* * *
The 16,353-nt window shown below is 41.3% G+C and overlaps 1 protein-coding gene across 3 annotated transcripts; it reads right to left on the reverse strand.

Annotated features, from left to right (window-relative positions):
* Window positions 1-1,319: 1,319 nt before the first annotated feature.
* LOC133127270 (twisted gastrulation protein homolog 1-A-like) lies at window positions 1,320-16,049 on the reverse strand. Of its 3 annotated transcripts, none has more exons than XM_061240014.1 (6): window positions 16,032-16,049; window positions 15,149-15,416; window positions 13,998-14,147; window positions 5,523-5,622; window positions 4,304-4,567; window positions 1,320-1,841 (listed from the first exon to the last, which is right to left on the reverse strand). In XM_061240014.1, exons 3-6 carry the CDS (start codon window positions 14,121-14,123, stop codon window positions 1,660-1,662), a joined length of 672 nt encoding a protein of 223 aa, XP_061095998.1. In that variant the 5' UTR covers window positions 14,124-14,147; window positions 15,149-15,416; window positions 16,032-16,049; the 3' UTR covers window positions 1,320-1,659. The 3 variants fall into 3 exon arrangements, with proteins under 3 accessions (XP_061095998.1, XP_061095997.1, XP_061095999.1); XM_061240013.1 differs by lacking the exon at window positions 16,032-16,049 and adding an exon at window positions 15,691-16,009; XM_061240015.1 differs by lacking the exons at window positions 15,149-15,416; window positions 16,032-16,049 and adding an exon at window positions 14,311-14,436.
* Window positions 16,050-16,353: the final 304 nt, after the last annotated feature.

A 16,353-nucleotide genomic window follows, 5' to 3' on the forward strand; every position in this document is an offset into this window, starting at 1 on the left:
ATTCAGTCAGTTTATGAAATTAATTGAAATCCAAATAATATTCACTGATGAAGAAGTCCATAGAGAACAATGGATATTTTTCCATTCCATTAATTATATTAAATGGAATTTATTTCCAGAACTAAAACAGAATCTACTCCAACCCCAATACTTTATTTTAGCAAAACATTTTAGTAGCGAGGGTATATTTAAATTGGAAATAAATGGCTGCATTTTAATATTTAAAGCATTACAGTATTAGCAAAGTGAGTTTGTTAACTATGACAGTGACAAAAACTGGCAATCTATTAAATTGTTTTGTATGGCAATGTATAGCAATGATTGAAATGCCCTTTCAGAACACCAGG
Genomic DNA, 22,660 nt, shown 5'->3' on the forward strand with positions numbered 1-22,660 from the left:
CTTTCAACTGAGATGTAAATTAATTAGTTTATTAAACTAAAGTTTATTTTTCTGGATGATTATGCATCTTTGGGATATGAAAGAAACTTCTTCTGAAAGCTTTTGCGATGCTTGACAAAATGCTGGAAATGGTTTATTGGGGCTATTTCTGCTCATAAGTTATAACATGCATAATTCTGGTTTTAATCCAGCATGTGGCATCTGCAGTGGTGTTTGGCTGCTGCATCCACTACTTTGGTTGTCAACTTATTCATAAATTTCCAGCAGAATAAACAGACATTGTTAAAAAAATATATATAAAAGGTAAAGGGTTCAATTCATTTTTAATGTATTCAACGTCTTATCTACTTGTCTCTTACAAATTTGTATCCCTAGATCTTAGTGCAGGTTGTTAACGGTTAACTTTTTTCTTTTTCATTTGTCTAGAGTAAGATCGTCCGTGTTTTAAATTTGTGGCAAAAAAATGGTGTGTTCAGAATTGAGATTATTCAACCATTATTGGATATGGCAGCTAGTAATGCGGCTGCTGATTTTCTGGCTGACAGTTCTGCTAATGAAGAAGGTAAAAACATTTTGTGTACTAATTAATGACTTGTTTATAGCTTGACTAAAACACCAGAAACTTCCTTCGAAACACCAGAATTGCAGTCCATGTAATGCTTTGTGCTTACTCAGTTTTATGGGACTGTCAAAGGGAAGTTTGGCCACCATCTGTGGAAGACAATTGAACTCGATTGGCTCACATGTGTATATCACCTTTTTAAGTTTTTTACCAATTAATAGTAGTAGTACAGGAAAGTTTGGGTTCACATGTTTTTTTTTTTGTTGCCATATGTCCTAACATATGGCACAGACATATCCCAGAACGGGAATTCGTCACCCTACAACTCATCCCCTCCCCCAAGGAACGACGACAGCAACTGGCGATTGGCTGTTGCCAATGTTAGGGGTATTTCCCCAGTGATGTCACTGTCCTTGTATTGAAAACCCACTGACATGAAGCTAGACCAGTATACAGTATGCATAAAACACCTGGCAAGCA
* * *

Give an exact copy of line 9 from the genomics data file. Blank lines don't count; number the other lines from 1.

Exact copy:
CTTTCAACTGAGATGTAAATTAATTAGTTTATTAAACTAAAGTTTATTTTTCTGGATGATTATGCATCTTTGGGATATGAAAGAAACTTCTTCTGAAAGCTTTTGCGATGCTTGACAAAATGCTGGAAATGGTTTATTGGGGCTATTTCTGCTCATAAGTTATAACATGCATAATTCTGGTTTTAATCCAGCATGTGGCATCTGCAGTGGTGTTTGGCTGCTGCATCCACTACTTTGGTTGTCAACTTATTCATAAATTTCCAGCAGAATAAACAGACATTGTTAAAAAAATATATATAAAAGGTAAAGGGTTCAATTCATTTTTAATGTATTCAACGTCTTATCTACTTGTCTCTTACAAATTTGTATCCCTAGATCTTAGTGCAGGTTGTTAACGGTTAACTTTTTTCTTTTTCATTTGTCTAGAGTAAGATCGTCCGTGTTTTAAATTTGTGGCAAAAAAATGGTGTGTTCAGAATTGAGATTATTCAACCATTATTGGATATGGCAGCTAGTAATGCGGCTGCTGATTTTCTGGCTGACAGTTCTGCTAATGAAGAAGGTAAAAACATTTTGTGTACTAATTAATGACTTGTTTATAGCTTGACTAAAACACCAGAAACTTCCTTCGAAACACCAGAATTGCAGTCCATGTAATGCTTTGTGCTTACTCAGTTTTATGGGACTGTCAAAGGGAAGTTTGGCCACCATCTGTGGAAGACAATTGAACTCGATTGGCTCACATGTGTATATCACCTTTTTAAGTTTTTTACCAATTAATAGTAGTAGTACAGGAAAGTTTGGGTTCACATGTTTTTTTTTTTGTTGCCATATGTCCTAACATATGGCACAGACATATCCCAGAACGGGAATTCGTCACCCTACAACTCATCCCCTCCCCCAAGGAACGACGACAGCAACTGGCGATTGGCTGTTGCCAATGTTAGGGGTATTTCCCCAGTGATGTCACTGTCCTTGTATTGAAAACCCACTGACATGAAGCTAGACCAGTATACAGTATGCATAAAACACCTGGCAAGCA